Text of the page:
SIXTY years ago, on September 18, 1959, 47 men went to work as usual in the Auchengeich Colliery north of Glasgow.

They descended into the pit at 6.30am, prepared for a long day ahead at the coal-face.

Sadly, none of them returned, after a devastating fire took hold underground.

Now, a man who lost his great-uncle in the disaster, has put together a poignant tribute to mark the 60th anniversary of the tragedy.

Harry Lycett-Nutt has spent months gathering together materials and photographs for the display at the Auld Kirk Museum in Kirkintilloch.

“The Auchengeich Colliery disaster claimed the lives of 47 men - leaving 41 wives without husbands and 76 children without fathers,” explains Harry, who is an estimator with East Dunbartonshire Council.

“The tragedy touched and blighted many mining communities in the surrounding area, including Kirkintilloch, Kilsyth, Condorrat, Chryston and Muirhead, among others.”

In fact, the Auchengeich disaster is one of Scotland’s worst mining tragedies.

Harry is being supported by the Auld Kirk Museum, East Dunbartonshire Leisure and Culture (EDLC) Trust and colleague Chris Price, whose father’s two cousins died in the tragedy, while another family member survived by pure chance.

“A fire that originated with one of the driving belts of a booster fan spread to wood props and laggings used as roof supports,” explains Harry.

“As the fire took hold, 48 men were travelling in the direction of the fire to the coal-face on the personnel train.

“Forty-seven of the men died within minutes from asphyxia due to poisoning by carbon monoxide. There was only one survivor.”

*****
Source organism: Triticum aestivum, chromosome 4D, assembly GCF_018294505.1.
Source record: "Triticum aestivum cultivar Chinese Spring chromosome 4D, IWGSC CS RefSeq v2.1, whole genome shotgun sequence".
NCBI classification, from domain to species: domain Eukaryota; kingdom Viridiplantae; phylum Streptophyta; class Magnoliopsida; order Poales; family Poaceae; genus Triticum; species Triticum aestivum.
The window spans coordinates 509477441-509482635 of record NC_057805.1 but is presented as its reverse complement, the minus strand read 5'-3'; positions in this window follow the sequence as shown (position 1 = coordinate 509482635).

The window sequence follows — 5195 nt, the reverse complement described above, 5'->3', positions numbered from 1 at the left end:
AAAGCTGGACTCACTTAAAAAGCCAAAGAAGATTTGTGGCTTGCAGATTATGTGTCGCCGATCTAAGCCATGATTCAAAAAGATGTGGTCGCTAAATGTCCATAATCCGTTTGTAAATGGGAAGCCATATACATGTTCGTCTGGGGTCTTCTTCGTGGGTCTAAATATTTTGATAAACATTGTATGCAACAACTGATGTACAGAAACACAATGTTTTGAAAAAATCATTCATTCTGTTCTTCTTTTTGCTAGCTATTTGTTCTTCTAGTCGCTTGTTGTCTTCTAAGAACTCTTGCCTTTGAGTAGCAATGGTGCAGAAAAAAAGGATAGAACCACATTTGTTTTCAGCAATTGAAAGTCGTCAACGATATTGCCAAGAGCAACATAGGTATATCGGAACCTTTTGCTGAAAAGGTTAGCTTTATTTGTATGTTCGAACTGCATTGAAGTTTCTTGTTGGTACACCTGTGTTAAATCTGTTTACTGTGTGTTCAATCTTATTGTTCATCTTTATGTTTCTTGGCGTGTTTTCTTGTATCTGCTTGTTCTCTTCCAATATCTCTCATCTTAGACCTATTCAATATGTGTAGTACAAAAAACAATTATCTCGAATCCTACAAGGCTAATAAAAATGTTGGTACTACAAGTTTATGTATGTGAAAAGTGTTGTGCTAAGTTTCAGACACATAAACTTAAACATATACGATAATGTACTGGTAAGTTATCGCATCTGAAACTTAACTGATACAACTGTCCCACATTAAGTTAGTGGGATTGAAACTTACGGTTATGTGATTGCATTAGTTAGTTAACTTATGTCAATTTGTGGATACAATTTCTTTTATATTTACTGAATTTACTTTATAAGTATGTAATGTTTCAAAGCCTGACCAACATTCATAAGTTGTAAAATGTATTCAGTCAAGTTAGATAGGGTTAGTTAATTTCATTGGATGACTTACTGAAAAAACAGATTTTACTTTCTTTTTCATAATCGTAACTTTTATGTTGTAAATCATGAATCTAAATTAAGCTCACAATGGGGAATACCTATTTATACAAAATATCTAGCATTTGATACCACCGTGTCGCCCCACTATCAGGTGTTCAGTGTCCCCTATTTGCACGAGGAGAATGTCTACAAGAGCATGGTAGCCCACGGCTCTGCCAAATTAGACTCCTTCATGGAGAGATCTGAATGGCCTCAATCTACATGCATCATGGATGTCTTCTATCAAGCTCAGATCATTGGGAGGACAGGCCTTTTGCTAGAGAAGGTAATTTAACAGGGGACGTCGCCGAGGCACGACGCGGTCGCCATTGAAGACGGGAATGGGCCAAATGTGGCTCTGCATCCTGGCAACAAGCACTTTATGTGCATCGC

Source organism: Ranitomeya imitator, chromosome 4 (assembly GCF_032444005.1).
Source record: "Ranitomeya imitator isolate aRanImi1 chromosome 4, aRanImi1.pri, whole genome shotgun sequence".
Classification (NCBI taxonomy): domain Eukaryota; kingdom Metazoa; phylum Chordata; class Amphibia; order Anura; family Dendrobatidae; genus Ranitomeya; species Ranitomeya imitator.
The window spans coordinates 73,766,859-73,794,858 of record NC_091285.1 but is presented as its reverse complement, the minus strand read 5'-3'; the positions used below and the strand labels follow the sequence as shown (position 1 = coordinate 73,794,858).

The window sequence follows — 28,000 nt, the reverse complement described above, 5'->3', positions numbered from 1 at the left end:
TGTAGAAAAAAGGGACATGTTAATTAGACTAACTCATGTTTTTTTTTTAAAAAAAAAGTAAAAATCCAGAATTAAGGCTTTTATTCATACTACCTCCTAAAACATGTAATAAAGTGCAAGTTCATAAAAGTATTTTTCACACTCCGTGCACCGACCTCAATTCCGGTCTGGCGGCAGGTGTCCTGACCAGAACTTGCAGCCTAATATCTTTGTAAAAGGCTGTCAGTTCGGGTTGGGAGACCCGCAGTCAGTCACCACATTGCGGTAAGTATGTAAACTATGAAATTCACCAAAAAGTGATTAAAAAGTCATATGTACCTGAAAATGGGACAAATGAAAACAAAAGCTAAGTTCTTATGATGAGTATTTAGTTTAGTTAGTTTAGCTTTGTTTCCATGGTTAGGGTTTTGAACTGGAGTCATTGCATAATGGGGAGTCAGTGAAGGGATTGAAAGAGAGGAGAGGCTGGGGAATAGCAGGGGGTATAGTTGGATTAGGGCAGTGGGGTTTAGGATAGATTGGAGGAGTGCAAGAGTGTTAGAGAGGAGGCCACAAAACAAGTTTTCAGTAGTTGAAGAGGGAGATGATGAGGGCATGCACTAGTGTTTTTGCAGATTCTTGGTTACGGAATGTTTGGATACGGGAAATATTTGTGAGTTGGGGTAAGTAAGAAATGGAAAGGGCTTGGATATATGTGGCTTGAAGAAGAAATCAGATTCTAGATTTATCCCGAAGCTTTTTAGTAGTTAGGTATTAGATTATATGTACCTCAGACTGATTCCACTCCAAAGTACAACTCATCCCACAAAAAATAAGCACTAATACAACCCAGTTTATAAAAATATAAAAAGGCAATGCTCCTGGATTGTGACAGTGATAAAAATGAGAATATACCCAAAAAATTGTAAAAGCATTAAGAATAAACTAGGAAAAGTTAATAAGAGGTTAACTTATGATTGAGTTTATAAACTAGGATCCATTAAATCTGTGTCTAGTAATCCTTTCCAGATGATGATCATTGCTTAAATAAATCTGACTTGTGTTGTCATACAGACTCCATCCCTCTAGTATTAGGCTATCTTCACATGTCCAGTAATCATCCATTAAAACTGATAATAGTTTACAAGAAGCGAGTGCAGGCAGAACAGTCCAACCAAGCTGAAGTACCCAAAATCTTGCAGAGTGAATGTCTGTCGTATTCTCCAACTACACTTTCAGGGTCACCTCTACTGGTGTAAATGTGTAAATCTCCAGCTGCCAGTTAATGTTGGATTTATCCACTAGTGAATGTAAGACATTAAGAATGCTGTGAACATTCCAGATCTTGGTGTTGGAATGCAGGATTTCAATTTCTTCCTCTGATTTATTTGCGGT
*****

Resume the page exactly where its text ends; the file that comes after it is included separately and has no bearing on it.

As news of the disaster started to spread around the local communities, hundreds of people descended on the pit to see if their loved ones were involved.

“As the hours passed it became clear it was a very serious incident indeed,” says Harry.

“The crowd’s worst fears were realised when the National Coal Board’s Scottish chairman Ronald Parker announced the mine had to be flooded in order to put out the fire.”

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All the men were later recovered and funerals were held. The youngest to die was George McEwan, who was only 20 years old and the oldest was Henry Clayton, who was 62.

Auchengeich Colliery - which first opened in 1908 - went back into full production, finally closing in 1965.

Councillor Billy Hendry, Convener of Place, Neighbourhood and Corporate Assets, said: “This will be a fascinating and poignant tribute to the men who lost their lives in one of the UK’s worst ever mining disasters.

“It might have been 60 years, but the tragedy still reverberates down the years in East Dunbartonshire, North Lanarkshire and beyond.”

Sandy Marshall, Chairman of EDLC Trust, added: “I want to express my appreciation to Harry, Chris, Irene McCafferty and Peter McCormack for their hard work and dedication to organise this display. I hope as many people as possible can go along to the Auld Kirk Museum to find out more and pay tribute to the many victims.”

A community event is held every year in memory of the miners who lost their lives in the Auchengeich Colliery disaster.

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This year marks the 60th anniversary and a service will be held on Sunday, September 15.

People are being invited to take part in a short memorial march at 12.30pm from the Pivot Centre (Glenmanor Avenue, Moodiesburn, G69 0DL) to the Auchengeich Miners Memorial Service - held at the special memorial near the Miners’ Club.

The exhibition will run until September 19 at Auld Kirk Museum.